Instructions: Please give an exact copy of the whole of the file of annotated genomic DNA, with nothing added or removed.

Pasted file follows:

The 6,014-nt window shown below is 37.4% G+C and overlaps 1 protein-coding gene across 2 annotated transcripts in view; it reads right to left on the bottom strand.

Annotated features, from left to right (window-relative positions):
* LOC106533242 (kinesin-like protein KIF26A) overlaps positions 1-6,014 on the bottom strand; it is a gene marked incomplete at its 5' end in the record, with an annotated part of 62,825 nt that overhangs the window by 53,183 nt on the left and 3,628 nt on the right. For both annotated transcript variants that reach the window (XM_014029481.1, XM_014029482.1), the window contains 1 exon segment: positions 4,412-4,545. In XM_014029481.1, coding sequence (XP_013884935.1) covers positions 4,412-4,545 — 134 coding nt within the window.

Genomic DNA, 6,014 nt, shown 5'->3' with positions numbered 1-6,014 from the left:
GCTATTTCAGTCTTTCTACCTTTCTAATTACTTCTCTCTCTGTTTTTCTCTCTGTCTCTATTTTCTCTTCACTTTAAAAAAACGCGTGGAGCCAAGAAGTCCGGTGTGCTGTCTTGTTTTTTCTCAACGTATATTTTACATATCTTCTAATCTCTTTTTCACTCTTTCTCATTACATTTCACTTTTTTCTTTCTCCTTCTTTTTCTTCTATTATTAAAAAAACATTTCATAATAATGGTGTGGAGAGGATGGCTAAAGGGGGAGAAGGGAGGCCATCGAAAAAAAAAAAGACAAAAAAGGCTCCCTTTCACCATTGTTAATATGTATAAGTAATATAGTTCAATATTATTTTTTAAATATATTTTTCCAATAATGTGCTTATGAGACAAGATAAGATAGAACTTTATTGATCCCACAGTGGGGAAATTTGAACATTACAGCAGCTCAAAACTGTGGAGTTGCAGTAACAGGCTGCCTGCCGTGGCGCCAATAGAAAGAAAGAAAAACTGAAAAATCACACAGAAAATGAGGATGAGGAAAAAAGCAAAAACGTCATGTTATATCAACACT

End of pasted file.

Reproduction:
The 6,014-nt window shown below is 37.4% G+C and overlaps 1 protein-coding gene across 2 annotated transcripts in view; it reads right to left on the bottom strand.

Annotated features, from left to right (window-relative positions):
* LOC106533242 (kinesin-like protein KIF26A) overlaps positions 1-6,014 on the bottom strand; it is a gene marked incomplete at its 5' end in the record, with an annotated part of 62,825 nt that overhangs the window by 53,183 nt on the left and 3,628 nt on the right. For both annotated transcript variants that reach the window (XM_014029481.1, XM_014029482.1), the window contains 1 exon segment: positions 4,412-4,545. In XM_014029481.1, coding sequence (XP_013884935.1) covers positions 4,412-4,545 — 134 coding nt within the window.

Genomic DNA, 6,014 nt, shown 5'->3' with positions numbered 1-6,014 from the left:
GCTATTTCAGTCTTTCTACCTTTCTAATTACTTCTCTCTCTGTTTTTCTCTCTGTCTCTATTTTCTCTTCACTTTAAAAAAACGCGTGGAGCCAAGAAGTCCGGTGTGCTGTCTTGTTTTTTCTCAACGTATATTTTACATATCTTCTAATCTCTTTTTCACTCTTTCTCATTACATTTCACTTTTTTCTTTCTCCTTCTTTTTCTTCTATTATTAAAAAAACATTTCATAATAATGGTGTGGAGAGGATGGCTAAAGGGGGAGAAGGGAGGCCATCGAAAAAAAAAAAGACAAAAAAGGCTCCCTTTCACCATTGTTAATATGTATAAGTAATATAGTTCAATATTATTTTTTAAATATATTTTTCCAATAATGTGCTTATGAGACAAGATAAGATAGAACTTTATTGATCCCACAGTGGGGAAATTTGAACATTACAGCAGCTCAAAACTGTGGAGTTGCAGTAACAGGCTGCCTGCCGTGGCGCCAATAGAAAGAAAGAAAAACTGAAAAATCACACAGAAAATGAGGATGAGGAAAAAAGCAAAAACGTCATGTTATATCAACACT